We are Rene (35) and Nejc (29) and we come from Slovenia, Europe. I was an avid athlete, a Judoist, but now I am an LGBT activist and Nejc is a writer, who published a gay autobiography called Prepovedano. He was also a participant in a reality show in Slovenia (Bar) and he is an LGBT activist too. Nejc and I met by a mere coincidence on Facebook, and already after the first phone call we realized that we are made for each other. Nejc and I have been together as couple almost one year. We think we have been joined by some energy, as we have both experienced a lot of bad things with previous relationships and now we wish to create and shape our common path.

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Gay Dad Life

How Do Gay Dads Raise Kids in an Interfaith Household?

How do gay dads of different faiths choose to raise kids? The Daddy Squared guys tackle the issue in their latest episode.

How do you raise kids with dads from separate faith backgrounds? Interfaith relationships are not uncommon in the gay community, and with the 'gaybies' explosion, some couples choose to raise their kids with awareness of both partners' religious backgrounds. We spoke to Ferd and Brian, fathers, husbands, and founders of Gays With Kids about religion and faith, and building a home where both Christmas and Hannukah are celebrated, though with a clear understanding that Brian's passion to raise the kids Jewish strongly outweighs Ferd's interest in Catholicism in their home.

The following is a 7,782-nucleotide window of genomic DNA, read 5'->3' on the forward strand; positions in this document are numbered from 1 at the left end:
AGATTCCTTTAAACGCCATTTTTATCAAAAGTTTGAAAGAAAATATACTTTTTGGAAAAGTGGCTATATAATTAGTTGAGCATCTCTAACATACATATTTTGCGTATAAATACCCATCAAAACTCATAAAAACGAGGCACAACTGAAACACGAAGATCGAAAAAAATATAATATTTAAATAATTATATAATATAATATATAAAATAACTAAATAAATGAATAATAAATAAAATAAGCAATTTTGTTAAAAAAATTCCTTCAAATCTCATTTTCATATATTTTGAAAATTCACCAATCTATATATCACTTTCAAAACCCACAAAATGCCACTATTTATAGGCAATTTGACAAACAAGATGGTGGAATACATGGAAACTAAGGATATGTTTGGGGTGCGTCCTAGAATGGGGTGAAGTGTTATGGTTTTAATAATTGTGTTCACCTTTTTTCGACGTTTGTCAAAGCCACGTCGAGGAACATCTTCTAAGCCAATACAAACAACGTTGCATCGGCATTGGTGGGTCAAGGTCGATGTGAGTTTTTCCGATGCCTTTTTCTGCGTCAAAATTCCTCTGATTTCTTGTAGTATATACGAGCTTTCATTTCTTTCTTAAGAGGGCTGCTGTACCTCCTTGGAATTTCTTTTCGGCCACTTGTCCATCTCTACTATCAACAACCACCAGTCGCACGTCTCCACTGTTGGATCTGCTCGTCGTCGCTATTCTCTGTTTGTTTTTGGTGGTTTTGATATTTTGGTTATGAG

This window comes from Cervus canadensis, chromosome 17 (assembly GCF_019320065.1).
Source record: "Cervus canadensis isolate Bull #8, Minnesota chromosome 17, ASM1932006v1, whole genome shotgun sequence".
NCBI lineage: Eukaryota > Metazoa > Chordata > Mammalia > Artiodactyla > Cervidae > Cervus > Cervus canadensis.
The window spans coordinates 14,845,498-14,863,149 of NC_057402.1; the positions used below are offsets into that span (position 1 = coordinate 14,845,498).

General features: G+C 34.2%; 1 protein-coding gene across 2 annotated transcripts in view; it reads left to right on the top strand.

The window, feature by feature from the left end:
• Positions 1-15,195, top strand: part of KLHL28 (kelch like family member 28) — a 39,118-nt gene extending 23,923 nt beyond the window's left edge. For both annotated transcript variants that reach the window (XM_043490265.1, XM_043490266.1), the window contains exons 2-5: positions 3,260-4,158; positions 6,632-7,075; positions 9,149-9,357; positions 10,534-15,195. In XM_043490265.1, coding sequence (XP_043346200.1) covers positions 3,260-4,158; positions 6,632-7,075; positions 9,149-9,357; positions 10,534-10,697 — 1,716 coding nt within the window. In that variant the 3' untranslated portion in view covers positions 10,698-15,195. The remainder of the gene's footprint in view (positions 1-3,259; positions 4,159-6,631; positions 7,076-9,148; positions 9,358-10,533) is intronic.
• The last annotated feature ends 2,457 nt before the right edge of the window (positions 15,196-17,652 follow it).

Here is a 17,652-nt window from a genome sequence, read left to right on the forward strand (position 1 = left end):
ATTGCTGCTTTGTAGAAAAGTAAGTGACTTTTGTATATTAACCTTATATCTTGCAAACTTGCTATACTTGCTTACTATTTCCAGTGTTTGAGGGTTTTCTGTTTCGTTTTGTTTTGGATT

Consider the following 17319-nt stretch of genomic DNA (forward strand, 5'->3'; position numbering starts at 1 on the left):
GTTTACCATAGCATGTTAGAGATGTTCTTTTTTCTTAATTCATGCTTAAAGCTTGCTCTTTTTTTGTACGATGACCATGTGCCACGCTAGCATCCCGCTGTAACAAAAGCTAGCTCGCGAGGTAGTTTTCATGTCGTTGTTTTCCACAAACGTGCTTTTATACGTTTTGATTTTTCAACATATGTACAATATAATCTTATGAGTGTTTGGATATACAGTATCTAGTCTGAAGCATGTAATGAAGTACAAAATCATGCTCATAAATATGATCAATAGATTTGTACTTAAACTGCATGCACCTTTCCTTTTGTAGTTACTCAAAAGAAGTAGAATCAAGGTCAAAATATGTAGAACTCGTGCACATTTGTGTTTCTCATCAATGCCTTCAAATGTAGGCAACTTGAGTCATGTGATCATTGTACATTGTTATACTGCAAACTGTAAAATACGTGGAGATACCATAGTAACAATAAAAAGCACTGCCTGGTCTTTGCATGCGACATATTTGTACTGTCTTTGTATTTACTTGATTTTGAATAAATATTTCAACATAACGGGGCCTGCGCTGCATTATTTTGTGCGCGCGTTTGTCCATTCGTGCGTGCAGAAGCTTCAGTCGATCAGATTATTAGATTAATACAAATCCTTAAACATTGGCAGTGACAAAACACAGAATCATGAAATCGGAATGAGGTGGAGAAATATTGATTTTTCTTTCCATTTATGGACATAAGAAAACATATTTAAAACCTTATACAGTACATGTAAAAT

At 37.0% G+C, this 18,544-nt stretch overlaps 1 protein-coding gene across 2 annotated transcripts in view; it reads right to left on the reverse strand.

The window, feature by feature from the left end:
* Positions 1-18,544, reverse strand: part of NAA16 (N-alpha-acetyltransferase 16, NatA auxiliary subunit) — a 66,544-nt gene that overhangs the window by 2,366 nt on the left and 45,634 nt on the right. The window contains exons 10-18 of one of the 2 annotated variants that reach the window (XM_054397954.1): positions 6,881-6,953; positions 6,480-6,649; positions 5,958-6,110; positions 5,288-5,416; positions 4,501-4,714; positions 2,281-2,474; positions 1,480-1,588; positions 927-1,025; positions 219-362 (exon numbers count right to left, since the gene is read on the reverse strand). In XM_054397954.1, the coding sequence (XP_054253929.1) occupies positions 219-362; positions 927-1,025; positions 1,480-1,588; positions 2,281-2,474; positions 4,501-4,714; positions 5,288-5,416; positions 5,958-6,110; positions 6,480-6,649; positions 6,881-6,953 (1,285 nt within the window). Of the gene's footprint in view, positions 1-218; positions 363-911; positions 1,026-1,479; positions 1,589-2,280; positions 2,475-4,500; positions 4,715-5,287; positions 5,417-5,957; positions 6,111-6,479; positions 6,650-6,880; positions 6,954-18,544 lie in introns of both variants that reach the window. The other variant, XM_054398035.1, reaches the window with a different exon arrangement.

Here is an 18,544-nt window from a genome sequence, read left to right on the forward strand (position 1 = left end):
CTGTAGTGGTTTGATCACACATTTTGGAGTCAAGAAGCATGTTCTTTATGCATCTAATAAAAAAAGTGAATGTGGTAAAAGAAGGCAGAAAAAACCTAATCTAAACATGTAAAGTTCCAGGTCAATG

"We surely came by dads who have different faiths and traditions and they celebrate them both," explains Brian Rosenberg, who co-founded GaysWithKids.com with husband Ferd van Gameren, "the idea is that the children have a good understanding of the background of both religions and they will get to make their on decisions and choices when the are adults."

Having been together for almost three decades, Ferd and Brian started blending their holidays a long time ago. "We used to be more relaxed about how we spent them," Brian says. But since becoming dads, they are much more focused on celebrating holidays that hold special meaning for them. "We've been creating new traditions around these holidays that I hope will stay with our kids well into their adult lives."